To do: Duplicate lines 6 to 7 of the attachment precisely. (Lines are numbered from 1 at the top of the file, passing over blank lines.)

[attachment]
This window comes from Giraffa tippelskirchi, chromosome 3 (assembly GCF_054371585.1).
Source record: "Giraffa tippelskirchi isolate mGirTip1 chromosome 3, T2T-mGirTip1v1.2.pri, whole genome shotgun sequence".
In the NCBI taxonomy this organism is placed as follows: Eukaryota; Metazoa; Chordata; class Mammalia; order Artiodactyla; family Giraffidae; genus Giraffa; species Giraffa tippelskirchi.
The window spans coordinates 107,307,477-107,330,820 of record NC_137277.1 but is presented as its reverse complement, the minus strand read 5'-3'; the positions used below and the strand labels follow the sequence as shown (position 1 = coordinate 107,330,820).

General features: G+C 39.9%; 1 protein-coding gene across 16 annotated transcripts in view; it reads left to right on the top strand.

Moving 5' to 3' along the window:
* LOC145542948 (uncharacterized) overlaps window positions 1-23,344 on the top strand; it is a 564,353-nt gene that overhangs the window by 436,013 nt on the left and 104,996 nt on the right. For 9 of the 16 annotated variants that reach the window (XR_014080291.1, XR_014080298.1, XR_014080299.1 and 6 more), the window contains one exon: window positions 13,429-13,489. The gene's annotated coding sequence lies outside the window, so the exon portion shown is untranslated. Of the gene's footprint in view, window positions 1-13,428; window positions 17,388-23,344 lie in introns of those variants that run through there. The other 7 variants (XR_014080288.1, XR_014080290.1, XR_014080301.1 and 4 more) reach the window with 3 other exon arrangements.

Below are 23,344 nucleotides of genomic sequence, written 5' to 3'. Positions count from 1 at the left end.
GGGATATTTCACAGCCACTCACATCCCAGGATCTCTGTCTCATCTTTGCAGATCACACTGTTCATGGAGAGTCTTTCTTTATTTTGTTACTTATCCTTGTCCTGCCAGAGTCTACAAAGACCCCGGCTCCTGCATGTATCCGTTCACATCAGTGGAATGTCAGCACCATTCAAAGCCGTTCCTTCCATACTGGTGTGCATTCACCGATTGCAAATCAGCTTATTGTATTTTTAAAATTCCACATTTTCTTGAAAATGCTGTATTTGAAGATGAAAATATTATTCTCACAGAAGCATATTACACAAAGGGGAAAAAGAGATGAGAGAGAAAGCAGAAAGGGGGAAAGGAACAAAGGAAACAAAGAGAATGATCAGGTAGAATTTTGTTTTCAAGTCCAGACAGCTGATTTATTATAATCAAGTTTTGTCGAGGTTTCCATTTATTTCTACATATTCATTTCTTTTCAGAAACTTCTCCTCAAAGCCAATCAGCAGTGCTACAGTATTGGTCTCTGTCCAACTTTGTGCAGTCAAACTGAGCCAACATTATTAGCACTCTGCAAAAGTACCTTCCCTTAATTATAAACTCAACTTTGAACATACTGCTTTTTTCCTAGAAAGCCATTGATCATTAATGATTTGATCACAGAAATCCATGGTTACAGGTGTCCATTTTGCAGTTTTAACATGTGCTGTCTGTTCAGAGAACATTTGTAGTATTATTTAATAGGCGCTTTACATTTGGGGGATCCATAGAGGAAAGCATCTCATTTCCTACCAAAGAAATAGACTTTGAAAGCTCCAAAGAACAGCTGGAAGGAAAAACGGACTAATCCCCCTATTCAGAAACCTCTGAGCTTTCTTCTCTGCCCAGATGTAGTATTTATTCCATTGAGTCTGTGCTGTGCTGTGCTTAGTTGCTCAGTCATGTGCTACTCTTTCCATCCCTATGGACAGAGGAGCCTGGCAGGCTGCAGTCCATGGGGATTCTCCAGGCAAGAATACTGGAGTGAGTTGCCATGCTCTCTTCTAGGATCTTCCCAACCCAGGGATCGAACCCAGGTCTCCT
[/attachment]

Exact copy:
Moving 5' to 3' along the window:
* LOC145542948 (uncharacterized) overlaps window positions 1-23,344 on the top strand; it is a 564,353-nt gene that overhangs the window by 436,013 nt on the left and 104,996 nt on the right. For 9 of the 16 annotated variants that reach the window (XR_014080291.1, XR_014080298.1, XR_014080299.1 and 6 more), the window contains one exon: window positions 13,429-13,489. The gene's annotated coding sequence lies outside the window, so the exon portion shown is untranslated. Of the gene's footprint in view, window positions 1-13,428; window positions 17,388-23,344 lie in introns of those variants that run through there. The other 7 variants (XR_014080288.1, XR_014080290.1, XR_014080301.1 and 4 more) reach the window with 3 other exon arrangements.